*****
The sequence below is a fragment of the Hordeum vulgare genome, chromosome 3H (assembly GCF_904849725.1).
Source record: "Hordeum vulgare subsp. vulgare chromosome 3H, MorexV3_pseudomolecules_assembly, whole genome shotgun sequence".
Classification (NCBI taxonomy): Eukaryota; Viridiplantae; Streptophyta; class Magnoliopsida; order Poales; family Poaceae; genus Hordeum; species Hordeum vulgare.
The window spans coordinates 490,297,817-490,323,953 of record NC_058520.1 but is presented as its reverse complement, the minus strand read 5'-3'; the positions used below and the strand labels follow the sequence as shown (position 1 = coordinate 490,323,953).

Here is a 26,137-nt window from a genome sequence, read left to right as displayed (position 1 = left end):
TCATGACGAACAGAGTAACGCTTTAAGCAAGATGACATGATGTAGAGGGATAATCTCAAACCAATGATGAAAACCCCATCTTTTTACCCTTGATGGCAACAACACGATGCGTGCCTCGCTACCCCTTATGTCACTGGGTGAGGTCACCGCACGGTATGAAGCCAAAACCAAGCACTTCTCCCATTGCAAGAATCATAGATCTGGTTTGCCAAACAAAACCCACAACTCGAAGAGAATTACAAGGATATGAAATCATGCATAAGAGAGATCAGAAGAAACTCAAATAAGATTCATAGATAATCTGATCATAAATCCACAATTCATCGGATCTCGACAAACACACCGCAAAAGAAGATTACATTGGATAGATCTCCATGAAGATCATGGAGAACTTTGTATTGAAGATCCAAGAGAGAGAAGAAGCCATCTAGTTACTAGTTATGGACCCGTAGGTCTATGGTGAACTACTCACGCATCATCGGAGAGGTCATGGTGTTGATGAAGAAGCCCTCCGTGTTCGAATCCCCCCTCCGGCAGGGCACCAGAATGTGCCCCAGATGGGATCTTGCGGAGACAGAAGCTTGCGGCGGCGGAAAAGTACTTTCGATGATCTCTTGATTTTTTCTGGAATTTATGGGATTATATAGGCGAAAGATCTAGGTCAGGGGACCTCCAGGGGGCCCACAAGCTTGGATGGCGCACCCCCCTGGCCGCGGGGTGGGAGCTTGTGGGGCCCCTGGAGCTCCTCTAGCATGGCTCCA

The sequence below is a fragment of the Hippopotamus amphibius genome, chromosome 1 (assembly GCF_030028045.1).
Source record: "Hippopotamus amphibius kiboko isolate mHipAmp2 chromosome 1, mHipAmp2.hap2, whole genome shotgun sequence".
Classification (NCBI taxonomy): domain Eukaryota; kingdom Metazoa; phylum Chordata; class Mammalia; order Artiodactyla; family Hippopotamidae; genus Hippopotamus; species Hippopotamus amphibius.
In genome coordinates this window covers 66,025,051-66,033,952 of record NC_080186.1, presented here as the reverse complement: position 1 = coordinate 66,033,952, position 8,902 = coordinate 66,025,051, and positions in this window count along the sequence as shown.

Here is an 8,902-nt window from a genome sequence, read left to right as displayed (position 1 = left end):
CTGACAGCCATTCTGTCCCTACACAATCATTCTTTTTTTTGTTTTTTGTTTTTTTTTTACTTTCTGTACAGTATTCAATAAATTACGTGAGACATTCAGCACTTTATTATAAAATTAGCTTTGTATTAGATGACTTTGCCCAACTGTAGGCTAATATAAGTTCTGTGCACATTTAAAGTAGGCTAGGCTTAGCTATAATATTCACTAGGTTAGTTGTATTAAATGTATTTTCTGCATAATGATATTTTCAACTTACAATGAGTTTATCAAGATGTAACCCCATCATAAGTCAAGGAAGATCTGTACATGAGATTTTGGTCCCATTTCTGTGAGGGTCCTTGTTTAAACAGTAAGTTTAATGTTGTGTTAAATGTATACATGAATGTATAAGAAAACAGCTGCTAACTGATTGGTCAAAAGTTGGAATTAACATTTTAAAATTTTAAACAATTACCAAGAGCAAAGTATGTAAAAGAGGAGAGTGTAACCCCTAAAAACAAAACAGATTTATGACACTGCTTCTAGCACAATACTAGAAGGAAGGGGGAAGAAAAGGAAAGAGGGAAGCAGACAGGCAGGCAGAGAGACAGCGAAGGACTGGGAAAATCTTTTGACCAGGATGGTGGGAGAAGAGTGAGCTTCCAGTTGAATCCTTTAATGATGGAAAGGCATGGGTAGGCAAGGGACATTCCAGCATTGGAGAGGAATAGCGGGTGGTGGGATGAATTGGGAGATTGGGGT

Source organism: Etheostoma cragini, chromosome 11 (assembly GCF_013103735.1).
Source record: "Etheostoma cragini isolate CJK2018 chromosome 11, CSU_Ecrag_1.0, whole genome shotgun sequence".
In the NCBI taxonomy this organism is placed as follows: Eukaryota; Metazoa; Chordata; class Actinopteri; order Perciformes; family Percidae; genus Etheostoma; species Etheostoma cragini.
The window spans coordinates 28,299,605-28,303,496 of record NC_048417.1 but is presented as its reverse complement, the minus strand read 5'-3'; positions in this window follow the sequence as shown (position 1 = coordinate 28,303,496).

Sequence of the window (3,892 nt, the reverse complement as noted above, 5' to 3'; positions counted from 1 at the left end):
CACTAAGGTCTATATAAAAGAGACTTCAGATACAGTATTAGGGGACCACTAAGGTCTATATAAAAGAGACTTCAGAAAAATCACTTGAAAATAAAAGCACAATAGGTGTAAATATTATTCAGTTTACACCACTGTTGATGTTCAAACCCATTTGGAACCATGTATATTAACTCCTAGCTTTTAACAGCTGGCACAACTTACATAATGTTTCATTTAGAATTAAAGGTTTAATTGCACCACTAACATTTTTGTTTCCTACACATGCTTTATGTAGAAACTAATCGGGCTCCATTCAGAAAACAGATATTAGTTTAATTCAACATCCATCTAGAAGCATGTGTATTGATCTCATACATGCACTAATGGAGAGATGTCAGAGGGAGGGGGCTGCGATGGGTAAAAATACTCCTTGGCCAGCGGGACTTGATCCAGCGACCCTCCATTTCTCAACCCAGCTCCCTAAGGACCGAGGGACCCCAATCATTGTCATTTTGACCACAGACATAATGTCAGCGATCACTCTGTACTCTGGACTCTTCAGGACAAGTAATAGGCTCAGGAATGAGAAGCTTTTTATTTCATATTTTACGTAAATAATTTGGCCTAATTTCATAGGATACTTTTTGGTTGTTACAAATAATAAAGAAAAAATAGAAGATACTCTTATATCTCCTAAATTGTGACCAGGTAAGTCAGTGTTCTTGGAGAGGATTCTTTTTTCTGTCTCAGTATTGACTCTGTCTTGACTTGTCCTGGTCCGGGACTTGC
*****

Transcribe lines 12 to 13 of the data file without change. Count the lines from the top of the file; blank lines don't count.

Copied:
CTGACAGCCATTCTGTCCCTACACAATCATTCTTTTTTTTGTTTTTTGTTTTTTTTTTACTTTCTGTACAGTATTCAATAAATTACGTGAGACATTCAGCACTTTATTATAAAATTAGCTTTGTATTAGATGACTTTGCCCAACTGTAGGCTAATATAAGTTCTGTGCACATTTAAAGTAGGCTAGGCTTAGCTATAATATTCACTAGGTTAGTTGTATTAAATGTATTTTCTGCATAATGATATTTTCAACTTACAATGAGTTTATCAAGATGTAACCCCATCATAAGTCAAGGAAGATCTGTACATGAGATTTTGGTCCCATTTCTGTGAGGGTCCTTGTTTAAACAGTAAGTTTAATGTTGTGTTAAATGTATACATGAATGTATAAGAAAACAGCTGCTAACTGATTGGTCAAAAGTTGGAATTAACATTTTAAAATTTTAAACAATTACCAAGAGCAAAGTATGTAAAAGAGGAGAGTGTAACCCCTAAAAACAAAACAGATTTATGACACTGCTTCTAGCACAATACTAGAAGGAAGGGGGAAGAAAAGGAAAGAGGGAAGCAGACAGGCAGGCAGAGAGACAGCGAAGGACTGGGAAAATCTTTTGACCAGGATGGTGGGAGAAGAGTGAGCTTCCAGTTGAATCCTTTAATGATGGAAAGGCATGGGTAGGCAAGGGACATTCCAGCATTGGAGAGGAATAGCGGGTGGTGGGATGAATTGGGAGATTGGGGT

Source organism: Etheostoma cragini, chromosome 11 (assembly GCF_013103735.1).